Find a parcel of land
A land parcel is an individual piece of land that can be sold separately.
You can use the Land and Survey Spatial Information (LASSI) map to find a parcel of land online. LASSI can help identify the boundary of a property and those of its surrounding properties. You can then use this information to do title searches on each land parcel.
Using LASSI, you can find out the approximate measurements of the land parcel, view or download a basic property report or find out about surrounding infrastructure such as roads and railways and natural features like rivers and lakes.
You will need to know at least one of the following to find a land parcel:
- Crown description
- lot and plan numbers
- Melway/VicRoads reference
- survey label or mark.
Title and property boundaries
Land titles give an indication of boundary dimensions by making reference to a diagram. However, only a licensed surveyor can determine the actual location of your property boundaries.
Dimensions of common suburban properties are generally shown with a street frontage and connecting distance to a street corner.
Strata and multi-level developments often include height and depth. It is not uncommon for parcels of land in rural areas to include a reference to a river or creek when describing a boundary.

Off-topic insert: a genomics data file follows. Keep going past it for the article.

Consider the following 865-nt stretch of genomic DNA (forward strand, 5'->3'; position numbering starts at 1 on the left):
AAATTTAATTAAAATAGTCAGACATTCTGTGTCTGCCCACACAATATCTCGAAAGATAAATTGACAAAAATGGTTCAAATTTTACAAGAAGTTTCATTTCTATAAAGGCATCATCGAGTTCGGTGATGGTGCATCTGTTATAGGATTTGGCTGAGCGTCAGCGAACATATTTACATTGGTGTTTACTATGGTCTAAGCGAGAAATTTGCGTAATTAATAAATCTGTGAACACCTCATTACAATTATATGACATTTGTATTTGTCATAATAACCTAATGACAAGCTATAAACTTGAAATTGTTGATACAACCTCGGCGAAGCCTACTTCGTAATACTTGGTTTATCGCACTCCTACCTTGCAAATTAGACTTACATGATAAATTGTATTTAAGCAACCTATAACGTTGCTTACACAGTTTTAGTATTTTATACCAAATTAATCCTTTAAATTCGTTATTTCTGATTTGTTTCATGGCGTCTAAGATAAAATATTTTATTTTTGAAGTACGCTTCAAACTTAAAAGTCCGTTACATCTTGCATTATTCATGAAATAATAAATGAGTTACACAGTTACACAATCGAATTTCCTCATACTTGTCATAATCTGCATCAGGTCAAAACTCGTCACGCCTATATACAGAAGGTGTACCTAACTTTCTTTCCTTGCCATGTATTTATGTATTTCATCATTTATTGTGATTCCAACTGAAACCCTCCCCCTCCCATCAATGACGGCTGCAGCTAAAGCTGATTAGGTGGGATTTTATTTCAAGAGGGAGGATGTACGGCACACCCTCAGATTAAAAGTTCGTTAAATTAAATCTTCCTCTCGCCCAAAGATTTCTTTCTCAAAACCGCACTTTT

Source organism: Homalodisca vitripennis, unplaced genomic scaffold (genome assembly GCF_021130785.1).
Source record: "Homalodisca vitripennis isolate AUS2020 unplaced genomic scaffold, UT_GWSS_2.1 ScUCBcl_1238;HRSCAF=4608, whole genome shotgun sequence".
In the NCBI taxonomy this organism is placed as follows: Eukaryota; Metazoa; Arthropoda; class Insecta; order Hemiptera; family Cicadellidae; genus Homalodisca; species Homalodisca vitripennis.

You can view property boundaries by doing a title search online or by visiting the Land Information Centre to do a title search. Please note that fees apply depending on the point of service.
When you do a title search, you will receive a title register search statement that includes:
- current registered proprietor(s)
- a land description
- any encumbrances, caveats or notices, including mortgages
- a diagram location or source (that is, where to find the sketch of the property).
If you do not have the volume and folio reference for the parcel of land you want to search, you will need to do a land index search. This will give you the volume and folio details of a land parcel when you enter an address. When you do a title search online, the system will automatically do this for you.
Changing property or title boundaries can be very complex. You will need a licensed surveyor and, in most instances, a lawyer or other legal representative.
Property, planning and vendor statement certificates can be ordered and paid for online through LANDATA. Property reports can also be ordered online. You can also visit the Land Information Centre to access these certificates, statements and reports.
Property certificates include catchment and land management information about a property, as applicable under the Catchment and Land Protection Act 1994. This information may include:
- regional catchment strategy status
- land use conditions and restrictions.
Planning certificates provide information about a planning scheme as it affects a property on a given date. They may include information on:
- zoning of the land and, if applicable, overlay planning controls
- reservations that affect the land
- classified roads abutting the land
- proposals in an exhibited amendment to the planning scheme.